•  %HOSTNAME% will be replaced with the system's hostname.
    •  %VERSION% will be replaced with the Webmin version.
    •  %USER% will be replaced with the current user's login.
    •  %OS% will be replaced with the OS name and version.
  • texttitles If set to 1, the titles on all pages will be displayed as HTML text rather than using letter images.
  • postbody HTML that will be included at the bottom of the <body> section on each page. The same substitutions as prebody are done.
  • tb Text that will be included inside the <tr> tag in table header rows.
  • cb Text that will be included inside the <tr> tag in table rows below the header.
  • functions The name of a file in your theme's directory that contains Perl functions for overriding the default header, footer andf UI functions. See the Theme functions section below for more details.
  • noicons If set to 1, the standard generate_icon and icons_table functions will display only a name instead of an icon. This can be useful if your theme is designed for text-only or low bandwidth use.

Many of these options will not work automatically if your theme uses the functions option to create its own replacement for the header function. Normally they are checked for and implemented by the standard header function, so if you define your own it will need to check the %tconfig global hash and interpret the values that it contains in the same way, if you still want them to be configurable in the theme's config file.

Just like modules, themes can also be packaged as RPMs, which are suitable for installing on servers on which the RPM version of Webmin itself is already installed. You can download a script called from that can package up a theme directory into an RPM by creating the spec file automatically.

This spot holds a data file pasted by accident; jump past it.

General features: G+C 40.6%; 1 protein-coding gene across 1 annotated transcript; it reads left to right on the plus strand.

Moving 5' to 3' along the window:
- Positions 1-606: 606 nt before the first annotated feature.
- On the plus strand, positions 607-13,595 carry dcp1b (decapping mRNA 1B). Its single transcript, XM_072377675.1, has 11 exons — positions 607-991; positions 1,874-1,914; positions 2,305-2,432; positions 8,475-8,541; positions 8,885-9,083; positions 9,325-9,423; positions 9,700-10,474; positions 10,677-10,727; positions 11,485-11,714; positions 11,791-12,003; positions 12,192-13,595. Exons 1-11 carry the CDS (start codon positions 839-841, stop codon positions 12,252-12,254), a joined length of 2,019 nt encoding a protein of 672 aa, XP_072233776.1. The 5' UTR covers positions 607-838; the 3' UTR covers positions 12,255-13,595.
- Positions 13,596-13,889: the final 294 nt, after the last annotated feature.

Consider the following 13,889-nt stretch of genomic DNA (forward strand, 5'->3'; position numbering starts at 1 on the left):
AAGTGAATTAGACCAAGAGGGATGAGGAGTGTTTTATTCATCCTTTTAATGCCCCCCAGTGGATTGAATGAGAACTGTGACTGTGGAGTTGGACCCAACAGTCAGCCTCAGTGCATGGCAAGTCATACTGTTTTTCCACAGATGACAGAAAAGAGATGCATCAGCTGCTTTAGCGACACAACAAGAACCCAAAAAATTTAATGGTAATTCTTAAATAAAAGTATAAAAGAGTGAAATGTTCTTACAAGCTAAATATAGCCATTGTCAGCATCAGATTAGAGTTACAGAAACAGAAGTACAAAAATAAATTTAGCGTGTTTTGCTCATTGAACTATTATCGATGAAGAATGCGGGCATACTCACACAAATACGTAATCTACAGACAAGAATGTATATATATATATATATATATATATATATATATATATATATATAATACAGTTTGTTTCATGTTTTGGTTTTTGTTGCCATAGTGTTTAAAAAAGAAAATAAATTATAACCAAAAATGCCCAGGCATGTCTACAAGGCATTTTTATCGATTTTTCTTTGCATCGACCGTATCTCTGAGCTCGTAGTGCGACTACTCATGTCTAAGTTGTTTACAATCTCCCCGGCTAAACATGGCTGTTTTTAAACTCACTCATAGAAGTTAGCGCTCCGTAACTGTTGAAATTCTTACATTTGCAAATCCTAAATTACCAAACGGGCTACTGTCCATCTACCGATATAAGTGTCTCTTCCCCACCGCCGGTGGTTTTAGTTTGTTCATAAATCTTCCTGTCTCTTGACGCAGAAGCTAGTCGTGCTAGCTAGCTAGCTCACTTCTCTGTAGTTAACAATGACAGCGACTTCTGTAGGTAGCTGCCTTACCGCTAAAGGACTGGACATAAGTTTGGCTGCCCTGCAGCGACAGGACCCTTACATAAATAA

Overriding images and programs

In addition to changing the default colours, a theme can be used to selectively override any icon or CGI program used by Webmin. When a theme is chosen, its directory becomes an 'overlay' root directory for the Webmin webserver. Thus, if your theme subdirectory contains a file called images/newlogo.gif , it will replace the logo on the main menu when it is displayed, because the webserver will look in the theme directory first before looking for images/newlogo.gif under the top-level directory.

In this way any of the module icons can be overridden, as can the images used to make up the titles at the top of pages. For example, if your theme directory contained a file called useradmin/images/icon.gif , it would be used as the icon for the Users and Groups module on the main menu. Because this 'replacement' does not actually change the real images, the user can switch between themes or back to the default theme easily.

CGI programs can also be overridden as well, in exactly the same way. This can be used to do things like changing the way the main menu is displayed, by putting a custom index.cgi script in your theme directory. However, this ability should be used carefully as changes to the real CGI may break your custom script if its behaviour is different to the one it replaces. Also, note that when a theme CGI is executed, it will be in the real directory and not the theme subdirectory.

If your theme does replace an existing script, be sure to read it carefully so that your replacement implements all of the same functionality. The most common reason to replace the top-level index.cgi is to generate your own menu of modules. Some of the things to keep in mind when replacing this script are: